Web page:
It's been long since I last worked on my profile here, but I really cannot be bothered. The old text was kind of lame so I'll leave most of this blank. If you would like to know anything, just add me and we'll talk.
Currently playing: Mount and Blade: Warband, ArmA II DayZ, World of Tanks, Super Street Fighter IV
Mount & Blade: Warband - Napoleonic Wars is a multiplayer DLC pack for Mount & Blade: Warband featuring the last years of the Napoleonic Wars. You can side with one of the five supreme European powers from the era and choose from more than 220 unique units to play.
Features: ● Accurate early 19th century weapons, uniforms and environments.
● Massive multiplayer battles with up to 250 players.
● 5 nations with more than 220 unique units to choose from.
● A wide range of artillery pieces ranging from field cannons to mortars, capable of firing a variety of missiles such as canister, explosive shells and even rockets - all fully controllable by players.
● Destructible environments; players can use a range of artillery and explosives to destroy various buildings, bridges and other structures.
● Finely crafted game balance insuring skill and tactics is the hero of the battlefield, not the gun or the sword.
● Construct barricades, dig trenches and rig explosives with the multi-purpose engineer class.
● Special musician units with drums, fifes, bagpipes or trumpets, able to play historically accurate tunes; all recorded and played by award winning musicians.
● Lead squads of soldiers against each other in the new commander battle mode.
● More than 40 classical background music tracks.
● Improved shader graphics such as, plants moving with the wind, improved reflections, parallax mapping. etc.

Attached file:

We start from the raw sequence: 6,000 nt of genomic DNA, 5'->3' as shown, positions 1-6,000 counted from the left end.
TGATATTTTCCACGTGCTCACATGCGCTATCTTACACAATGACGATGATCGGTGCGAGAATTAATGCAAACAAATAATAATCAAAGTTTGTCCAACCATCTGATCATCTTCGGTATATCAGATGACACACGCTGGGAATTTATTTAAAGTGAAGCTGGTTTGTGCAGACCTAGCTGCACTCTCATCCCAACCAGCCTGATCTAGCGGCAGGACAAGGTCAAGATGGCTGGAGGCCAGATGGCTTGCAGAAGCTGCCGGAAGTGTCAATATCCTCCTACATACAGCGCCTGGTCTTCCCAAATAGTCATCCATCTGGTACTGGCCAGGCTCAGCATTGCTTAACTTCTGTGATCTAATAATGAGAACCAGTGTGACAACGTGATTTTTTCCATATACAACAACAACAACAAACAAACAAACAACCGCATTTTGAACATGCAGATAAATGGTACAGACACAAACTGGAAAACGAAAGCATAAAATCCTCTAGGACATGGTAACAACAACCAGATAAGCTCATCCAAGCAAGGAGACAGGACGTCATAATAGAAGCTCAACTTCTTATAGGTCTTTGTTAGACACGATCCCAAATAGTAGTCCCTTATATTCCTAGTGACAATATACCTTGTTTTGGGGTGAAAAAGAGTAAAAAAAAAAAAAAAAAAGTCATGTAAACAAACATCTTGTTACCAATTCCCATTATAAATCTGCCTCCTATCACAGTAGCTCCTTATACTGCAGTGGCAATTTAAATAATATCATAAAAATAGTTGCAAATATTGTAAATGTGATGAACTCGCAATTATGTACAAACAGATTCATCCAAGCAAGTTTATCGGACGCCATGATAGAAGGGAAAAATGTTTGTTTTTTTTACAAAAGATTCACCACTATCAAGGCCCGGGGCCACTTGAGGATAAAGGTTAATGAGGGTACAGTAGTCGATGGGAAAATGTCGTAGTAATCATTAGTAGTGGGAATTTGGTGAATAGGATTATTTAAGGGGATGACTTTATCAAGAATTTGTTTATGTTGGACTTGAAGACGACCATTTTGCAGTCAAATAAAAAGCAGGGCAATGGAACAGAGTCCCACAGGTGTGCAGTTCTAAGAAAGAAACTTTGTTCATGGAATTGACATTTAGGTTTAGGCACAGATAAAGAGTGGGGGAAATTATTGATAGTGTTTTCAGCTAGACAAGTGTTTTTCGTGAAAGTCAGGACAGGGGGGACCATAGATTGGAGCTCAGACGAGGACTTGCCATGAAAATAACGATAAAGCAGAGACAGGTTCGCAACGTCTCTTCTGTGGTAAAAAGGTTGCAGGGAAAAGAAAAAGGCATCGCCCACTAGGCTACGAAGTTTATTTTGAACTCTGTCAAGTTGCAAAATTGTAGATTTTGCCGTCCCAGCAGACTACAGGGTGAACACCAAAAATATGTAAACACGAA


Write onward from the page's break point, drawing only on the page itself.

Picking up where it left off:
Indie Survival Game. A term that is being used more commonly every day to describe a trend fuelled by Minecraft, Terraria and such. The non-mainstream releases these days are converging into a sort of side-mainstream themselves and use their "Indie"-status to trick people into thinking "Oh boy, this'll be something really, really special and unique."
Not so Don't Starve. I was not sure whether I should even give it a try or not, but eventually decided to do just that. The current (reduced!) price really is not something to complain about and for that, Don't Starve delivers.
You play one of multiple different unlockable characters and are set loose into a freakish, horrifying world (randomly generated with some settings you can tweak). An ominous figure appears next to you and simply advises you to "find some food before nightfall". That'll be your first and most important task, after all the game is called "Don't Starve". You will go through the usual routine of finding some basic ressources like flint, twigs and grass, pick some berries to fill your stomach, we've seen it all before. What sets it apart is its unique setting, with hand-drawn characters and variations of animals that'd make Lovecraft raise an eyebrow or two. The game itself is a mixture of 2D and 3D elements, with the world being freely explorable while all the sprites are 2D.
Come the night, the fun starts. You will quickly find out that this world you have been thrown into is all but peaceful, and all sorts of horrors are just waiting for an opportunity to sap away your sanity. It is crucial to find a healthy balance between surviving and keeping a cool head. Light some fires at night, eat only good food, do research, anything that'll distract your character from what lurks in the darkness.
The game is rich with content, with more stuff added every now and then (there is even a countdown ingame, telling you when the next patch will be out). There is a lot to do and a lot to see, a good session can last for quite a while. Other than many comparable titles, though, Don't Starve is unforgivable and at times very cruel. You should never grow too attached to your current character or what you have built up, it might all be gone in a moment's notice. This grim prospect is what gives Don't Starve its charme, though, and you will be coming back for more, just to see if you have missed something.
A multiplayer would have been fantastic, though none was included. Then again, being alone makes everything a lot more threatening.
A definite recommendation to all of you looking for an artistic, uniquely unsettling little game to play.
From the watery depths of Rapture to the airy heights of Columbia, a city in the sky. Bioshock Infinite takes you on the journey of Booker DeWitt, a down-on-his-luck gambler looking to get rid of his debts by kidnapping a girl from Columbia and delivering her to his dubious employer. Who this employer is and why DeWitt is so obsessed with erasing his past is explained throughout the story.